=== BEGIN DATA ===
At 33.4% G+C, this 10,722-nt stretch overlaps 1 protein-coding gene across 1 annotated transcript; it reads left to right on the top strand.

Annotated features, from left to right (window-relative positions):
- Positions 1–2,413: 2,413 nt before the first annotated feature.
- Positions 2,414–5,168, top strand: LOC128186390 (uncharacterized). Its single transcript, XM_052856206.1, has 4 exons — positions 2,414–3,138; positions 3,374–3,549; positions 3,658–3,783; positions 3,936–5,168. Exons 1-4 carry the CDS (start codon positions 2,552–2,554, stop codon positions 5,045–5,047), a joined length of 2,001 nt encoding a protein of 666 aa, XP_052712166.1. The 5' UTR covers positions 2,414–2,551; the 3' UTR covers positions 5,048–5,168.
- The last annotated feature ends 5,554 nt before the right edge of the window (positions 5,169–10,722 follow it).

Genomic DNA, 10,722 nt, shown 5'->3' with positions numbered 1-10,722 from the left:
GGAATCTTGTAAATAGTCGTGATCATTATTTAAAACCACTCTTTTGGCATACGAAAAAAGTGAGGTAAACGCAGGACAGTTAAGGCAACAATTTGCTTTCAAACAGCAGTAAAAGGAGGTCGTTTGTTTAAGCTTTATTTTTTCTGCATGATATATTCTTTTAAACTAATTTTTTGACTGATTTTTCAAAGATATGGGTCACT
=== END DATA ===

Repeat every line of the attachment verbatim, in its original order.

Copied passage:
At 33.4% G+C, this 10,722-nt stretch overlaps 1 protein-coding gene across 1 annotated transcript; it reads left to right on the top strand.

Annotated features, from left to right (window-relative positions):
- Positions 1–2,413: 2,413 nt before the first annotated feature.
- Positions 2,414–5,168, top strand: LOC128186390 (uncharacterized). Its single transcript, XM_052856206.1, has 4 exons — positions 2,414–3,138; positions 3,374–3,549; positions 3,658–3,783; positions 3,936–5,168. Exons 1-4 carry the CDS (start codon positions 2,552–2,554, stop codon positions 5,045–5,047), a joined length of 2,001 nt encoding a protein of 666 aa, XP_052712166.1. The 5' UTR covers positions 2,414–2,551; the 3' UTR covers positions 5,048–5,168.
- The last annotated feature ends 5,554 nt before the right edge of the window (positions 5,169–10,722 follow it).

Genomic DNA, 10,722 nt, shown 5'->3' with positions numbered 1-10,722 from the left:
GGAATCTTGTAAATAGTCGTGATCATTATTTAAAACCACTCTTTTGGCATACGAAAAAAGTGAGGTAAACGCAGGACAGTTAAGGCAACAATTTGCTTTCAAACAGCAGTAAAAGGAGGTCGTTTGTTTAAGCTTTATTTTTTCTGCATGATATATTCTTTTAAACTAATTTTTTGACTGATTTTTCAAAGATATGGGTCACT